My daughter in western North Carolina mailed us two books, High Vistas and a murder mystery that takes place in the western North Carolina mountains.
|High Vistas takes you not only to a wild region but back to when the wild region, the Great Smokies, was even wilder. Photo by Milt Gross.|
High Vistas, published in 2008 by The Natural History Press in Charleston, NC and illustrated by the author's wife, Elizabeth Elison, is about a subject both familiar to me and unfamiliar to me. It covers mountains, lots of mountains in the days long before Route 40 and another route with no number cross the Great Smokies from Tennessee to North Carolina.
I'm familiar with many of Maine and New Hampshire's mountains, have hiked a fair number, and volunteer with the Maine Appalachian Trail Club that follows those mountains through Maine to the top of Katahdin. But I've never been in North Carolina or Tennessee so am totally at sea in any knowledge of those mountains, generally higher than Maine's and most of New Hampshires.
This book covers the same chain, the Appalachian Mountains, only in the South. But the first of its essays was written in 1674 and concludes with one penned in 1898.
On my Island Explorer bus in Acadia National Park, I once picked up a couple of hikers who had no idea where they'd just been. They carried no maps or even water. By questioning them, I figured out which trails they had followed over which mountains to land at this bus stop.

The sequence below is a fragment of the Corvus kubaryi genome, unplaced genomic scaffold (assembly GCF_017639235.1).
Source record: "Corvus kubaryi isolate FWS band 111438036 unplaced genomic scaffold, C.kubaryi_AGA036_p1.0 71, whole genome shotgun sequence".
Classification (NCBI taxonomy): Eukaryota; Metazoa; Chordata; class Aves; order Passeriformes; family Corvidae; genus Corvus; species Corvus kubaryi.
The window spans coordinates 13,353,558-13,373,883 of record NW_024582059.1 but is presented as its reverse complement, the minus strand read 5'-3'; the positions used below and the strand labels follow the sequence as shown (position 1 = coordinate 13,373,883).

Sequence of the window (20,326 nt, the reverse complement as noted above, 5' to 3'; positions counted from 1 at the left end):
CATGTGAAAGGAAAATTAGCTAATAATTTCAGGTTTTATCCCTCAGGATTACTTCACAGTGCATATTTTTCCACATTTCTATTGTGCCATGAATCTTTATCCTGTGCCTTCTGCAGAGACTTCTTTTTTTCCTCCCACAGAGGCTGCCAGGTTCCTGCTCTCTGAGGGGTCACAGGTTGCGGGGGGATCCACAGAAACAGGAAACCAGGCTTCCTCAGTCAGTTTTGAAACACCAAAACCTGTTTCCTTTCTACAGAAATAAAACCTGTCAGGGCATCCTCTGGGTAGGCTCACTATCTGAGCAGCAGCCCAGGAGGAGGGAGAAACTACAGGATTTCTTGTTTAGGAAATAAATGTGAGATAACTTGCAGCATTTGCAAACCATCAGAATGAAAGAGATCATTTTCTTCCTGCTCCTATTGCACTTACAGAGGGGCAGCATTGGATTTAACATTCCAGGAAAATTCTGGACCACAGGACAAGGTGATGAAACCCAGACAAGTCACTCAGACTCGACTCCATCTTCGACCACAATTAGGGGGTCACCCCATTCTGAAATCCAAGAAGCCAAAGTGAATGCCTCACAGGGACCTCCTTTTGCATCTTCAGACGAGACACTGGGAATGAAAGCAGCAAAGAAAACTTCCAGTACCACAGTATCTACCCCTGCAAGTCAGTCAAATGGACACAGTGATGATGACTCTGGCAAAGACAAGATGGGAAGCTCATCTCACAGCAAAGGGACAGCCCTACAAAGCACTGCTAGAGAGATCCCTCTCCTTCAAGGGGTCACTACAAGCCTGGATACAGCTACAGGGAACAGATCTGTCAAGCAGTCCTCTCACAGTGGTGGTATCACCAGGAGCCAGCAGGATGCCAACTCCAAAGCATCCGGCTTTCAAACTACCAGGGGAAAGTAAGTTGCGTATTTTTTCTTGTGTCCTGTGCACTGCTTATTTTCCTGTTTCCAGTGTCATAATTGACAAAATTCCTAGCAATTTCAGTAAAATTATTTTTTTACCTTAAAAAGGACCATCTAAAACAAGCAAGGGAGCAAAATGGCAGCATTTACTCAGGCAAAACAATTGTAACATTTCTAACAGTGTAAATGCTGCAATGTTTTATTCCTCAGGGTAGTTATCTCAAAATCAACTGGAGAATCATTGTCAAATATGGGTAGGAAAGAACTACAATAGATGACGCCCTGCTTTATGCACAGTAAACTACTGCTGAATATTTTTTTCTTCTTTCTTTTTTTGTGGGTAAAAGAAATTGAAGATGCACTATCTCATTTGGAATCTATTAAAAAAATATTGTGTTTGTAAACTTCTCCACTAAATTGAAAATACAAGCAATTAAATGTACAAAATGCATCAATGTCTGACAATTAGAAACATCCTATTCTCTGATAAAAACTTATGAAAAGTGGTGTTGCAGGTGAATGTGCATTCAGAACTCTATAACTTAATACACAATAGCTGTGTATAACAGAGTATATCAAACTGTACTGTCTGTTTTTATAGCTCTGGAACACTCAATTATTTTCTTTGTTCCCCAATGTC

I expressed surprise that they had made this trek with no aids at all, although I carry no water or map when I'm in the same country, just a camera sometimes. The difference is that I had been in and around Acadia for nearly 20 years. They had never been in the national park before this vacation.
To my expressions of surprise, the young man said, "Oh, everybody does this in Tennessee."
My daughter e-mailed me photos of the mountains there, which appear to be in a way more grand than are ours. Except the Southern Appalachians are basically tree-covered even at 5,000 feet above sea level and higher, up to 6,643 feet at Clingman's Dome. Many of our mountains are bald at their summits, making them more dramatic to climb and with more open views.
What fascinates me with High Vistas is that these travel and nature accounts were written when the mountainous area involved with roadless and had to be traveled by foot or horseback. When Earl Shaffer began his walk of the entire, newly completed Appalachian aTrail in 1948, no one expected that his hike would begin a trend of through hikes of the entire trail. The AT was not planned for through hikes. It was designed as get-a-ways for people living on the East Coast and was planned as a kind of protection for the Appalachian chain.
But in 1674 there was no AT, only a few dirt roads, and no way to access these highest mountains in the east except by foot and horseback. These were the normal ways of travel. Abraham Wood, who wrote of the mountainous journeys of James Needham and Gabriel Arthur in 1763, was born in 1615 and became an indentured servant, paid his indenture obligations, and owned 600 acres in Virginia's southwestern frontier by 1639. A biographical sketch of Wood states that Wood's goal, "...was not to open new lands so much as it was to discover an overland passage to the Pacific Ocean." The perspective then was a lot different that our knowledge of the U.S. today.